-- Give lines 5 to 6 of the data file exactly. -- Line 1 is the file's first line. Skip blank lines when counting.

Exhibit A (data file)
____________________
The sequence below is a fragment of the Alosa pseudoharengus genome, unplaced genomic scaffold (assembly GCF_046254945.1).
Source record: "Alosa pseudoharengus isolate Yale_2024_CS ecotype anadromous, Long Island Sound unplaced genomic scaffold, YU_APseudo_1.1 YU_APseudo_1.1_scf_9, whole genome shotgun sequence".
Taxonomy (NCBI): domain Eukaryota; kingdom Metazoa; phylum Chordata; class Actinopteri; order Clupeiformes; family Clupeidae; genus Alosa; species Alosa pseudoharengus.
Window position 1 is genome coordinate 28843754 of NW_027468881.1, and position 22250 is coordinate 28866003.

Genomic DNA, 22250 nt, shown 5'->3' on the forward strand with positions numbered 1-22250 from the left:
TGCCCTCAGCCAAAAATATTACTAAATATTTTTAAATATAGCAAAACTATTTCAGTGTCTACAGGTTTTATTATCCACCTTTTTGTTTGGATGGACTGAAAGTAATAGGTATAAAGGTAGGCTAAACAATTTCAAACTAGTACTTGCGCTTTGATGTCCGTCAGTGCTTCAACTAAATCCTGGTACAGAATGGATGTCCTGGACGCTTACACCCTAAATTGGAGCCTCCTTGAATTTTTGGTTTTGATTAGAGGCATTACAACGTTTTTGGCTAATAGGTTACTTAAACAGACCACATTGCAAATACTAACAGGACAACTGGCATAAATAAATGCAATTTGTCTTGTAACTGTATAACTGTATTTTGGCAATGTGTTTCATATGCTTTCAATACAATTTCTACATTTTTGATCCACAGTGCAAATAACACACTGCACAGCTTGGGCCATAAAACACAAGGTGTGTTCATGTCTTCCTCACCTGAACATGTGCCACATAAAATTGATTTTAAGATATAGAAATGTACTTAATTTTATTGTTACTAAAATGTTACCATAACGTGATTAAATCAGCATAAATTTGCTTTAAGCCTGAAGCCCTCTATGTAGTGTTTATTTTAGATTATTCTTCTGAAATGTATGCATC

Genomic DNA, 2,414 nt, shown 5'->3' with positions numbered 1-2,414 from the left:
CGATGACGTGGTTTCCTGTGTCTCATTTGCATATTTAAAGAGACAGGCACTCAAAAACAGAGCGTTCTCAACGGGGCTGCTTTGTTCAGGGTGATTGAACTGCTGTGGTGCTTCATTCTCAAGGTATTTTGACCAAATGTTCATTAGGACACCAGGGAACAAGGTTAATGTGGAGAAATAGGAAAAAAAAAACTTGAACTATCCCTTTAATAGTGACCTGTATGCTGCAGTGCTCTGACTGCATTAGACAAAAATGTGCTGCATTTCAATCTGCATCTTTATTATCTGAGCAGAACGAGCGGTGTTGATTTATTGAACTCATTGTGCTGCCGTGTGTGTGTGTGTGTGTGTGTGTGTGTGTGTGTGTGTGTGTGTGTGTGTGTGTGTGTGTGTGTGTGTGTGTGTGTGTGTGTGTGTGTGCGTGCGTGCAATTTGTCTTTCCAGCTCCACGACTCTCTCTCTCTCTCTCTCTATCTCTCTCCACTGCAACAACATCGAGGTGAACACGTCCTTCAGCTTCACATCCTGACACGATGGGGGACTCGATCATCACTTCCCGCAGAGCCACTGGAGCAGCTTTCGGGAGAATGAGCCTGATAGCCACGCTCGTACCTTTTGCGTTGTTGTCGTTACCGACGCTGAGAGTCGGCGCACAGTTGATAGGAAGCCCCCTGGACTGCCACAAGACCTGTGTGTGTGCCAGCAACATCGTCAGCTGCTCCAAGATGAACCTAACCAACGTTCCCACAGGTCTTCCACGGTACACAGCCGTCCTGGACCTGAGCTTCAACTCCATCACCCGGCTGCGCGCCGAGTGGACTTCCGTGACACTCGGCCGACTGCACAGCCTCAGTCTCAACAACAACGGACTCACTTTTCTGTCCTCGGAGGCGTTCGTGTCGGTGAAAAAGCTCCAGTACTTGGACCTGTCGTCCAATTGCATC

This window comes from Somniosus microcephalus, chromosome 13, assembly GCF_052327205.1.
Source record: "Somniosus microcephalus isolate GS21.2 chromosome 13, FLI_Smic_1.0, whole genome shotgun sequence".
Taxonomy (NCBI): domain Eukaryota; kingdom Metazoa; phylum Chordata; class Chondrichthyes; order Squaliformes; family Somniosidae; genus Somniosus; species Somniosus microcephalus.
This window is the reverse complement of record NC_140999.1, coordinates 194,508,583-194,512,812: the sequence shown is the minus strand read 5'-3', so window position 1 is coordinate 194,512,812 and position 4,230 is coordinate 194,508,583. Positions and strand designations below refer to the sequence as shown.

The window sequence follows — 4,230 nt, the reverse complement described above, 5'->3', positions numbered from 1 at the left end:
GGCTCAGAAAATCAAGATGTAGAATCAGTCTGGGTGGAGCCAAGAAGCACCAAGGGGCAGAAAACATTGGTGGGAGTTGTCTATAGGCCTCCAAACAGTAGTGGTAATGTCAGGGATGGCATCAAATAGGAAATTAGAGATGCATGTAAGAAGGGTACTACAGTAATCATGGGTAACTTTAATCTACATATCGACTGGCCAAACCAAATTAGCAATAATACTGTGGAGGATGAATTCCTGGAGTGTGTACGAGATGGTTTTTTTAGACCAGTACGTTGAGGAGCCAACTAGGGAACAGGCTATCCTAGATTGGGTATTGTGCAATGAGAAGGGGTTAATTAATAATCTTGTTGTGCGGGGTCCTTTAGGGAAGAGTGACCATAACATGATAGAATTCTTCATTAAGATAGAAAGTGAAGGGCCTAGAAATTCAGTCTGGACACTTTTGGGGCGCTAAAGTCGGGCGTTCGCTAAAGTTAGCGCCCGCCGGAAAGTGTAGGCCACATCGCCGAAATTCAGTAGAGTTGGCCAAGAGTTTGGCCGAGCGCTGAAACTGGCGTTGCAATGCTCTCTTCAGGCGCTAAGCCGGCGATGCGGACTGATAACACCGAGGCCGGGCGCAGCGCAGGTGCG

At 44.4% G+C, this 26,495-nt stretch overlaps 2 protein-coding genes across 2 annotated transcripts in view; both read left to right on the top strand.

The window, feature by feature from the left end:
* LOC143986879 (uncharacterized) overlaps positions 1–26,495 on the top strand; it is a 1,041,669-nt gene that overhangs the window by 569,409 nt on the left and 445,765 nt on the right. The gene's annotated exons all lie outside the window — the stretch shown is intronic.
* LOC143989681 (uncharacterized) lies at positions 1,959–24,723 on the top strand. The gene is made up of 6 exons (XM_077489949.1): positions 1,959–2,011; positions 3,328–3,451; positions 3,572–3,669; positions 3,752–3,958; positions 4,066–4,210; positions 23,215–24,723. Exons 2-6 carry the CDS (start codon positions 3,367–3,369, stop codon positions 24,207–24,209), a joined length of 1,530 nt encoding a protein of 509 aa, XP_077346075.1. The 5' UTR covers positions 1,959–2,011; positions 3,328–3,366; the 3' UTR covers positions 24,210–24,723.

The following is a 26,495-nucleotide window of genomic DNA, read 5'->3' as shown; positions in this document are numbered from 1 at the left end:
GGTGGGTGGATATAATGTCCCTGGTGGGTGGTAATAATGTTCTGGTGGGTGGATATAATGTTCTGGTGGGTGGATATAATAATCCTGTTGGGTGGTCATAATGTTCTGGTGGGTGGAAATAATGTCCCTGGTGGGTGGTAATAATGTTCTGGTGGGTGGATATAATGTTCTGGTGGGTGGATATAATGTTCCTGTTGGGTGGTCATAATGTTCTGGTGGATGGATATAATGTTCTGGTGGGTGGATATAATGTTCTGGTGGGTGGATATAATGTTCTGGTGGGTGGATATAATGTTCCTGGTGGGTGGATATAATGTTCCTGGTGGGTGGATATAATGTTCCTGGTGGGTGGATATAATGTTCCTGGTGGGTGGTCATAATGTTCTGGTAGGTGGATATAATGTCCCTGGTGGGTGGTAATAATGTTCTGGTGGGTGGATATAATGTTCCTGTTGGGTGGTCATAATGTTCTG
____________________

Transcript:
Genomic DNA, 22250 nt, shown 5'->3' on the forward strand with positions numbered 1-22250 from the left:
TGCCCTCAGCCAAAAATATTACTAAATATTTTTAAATATAGCAAAACTATTTCAGTGTCTACAGGTTTTATTATCCACCTTTTTGTTTGGATGGACTGAAAGTAATAGGTATAAAGGTAGGCTAAACAATTTCAAACTAGTACTTGCGCTTTGATGTCCGTCAGTGCTTCAACTAAATCCTGGTACAGAATGGATGTCCTGGACGCTTACACCCTAAATTGGAGCCTCCTTGAATTTTTGGTTTTGATTAGAGGCATTACAACGTTTTTGGCTAATAGGTTACTTAAACAGACCACATTGCAAATACTAACAGGACAACTGGCATAAATAAATGCAATTTGTCTTGTAACTGTATAACTGTATTTTGGCAATGTGTTTCATATGCTTTCAATACAATTTCTACATTTTTGATCCACAGTGCAAATAACACACTGCACAGCTTGGGCCATAAAACACAAGGTGTGTTCATGTCTTCCTCACCTGAACATGTGCCACATAAAATTGATTTTAAGATATAGAAATGTACTTAATTTTATTGTTACTAAAATGTTACCATAACGTGATTAAATCAGCATAAATTTGCTTTAAGCCTGAAGCCCTCTATGTAGTGTTTATTTTAGATTATTCTTCTGAAATGTATGCATC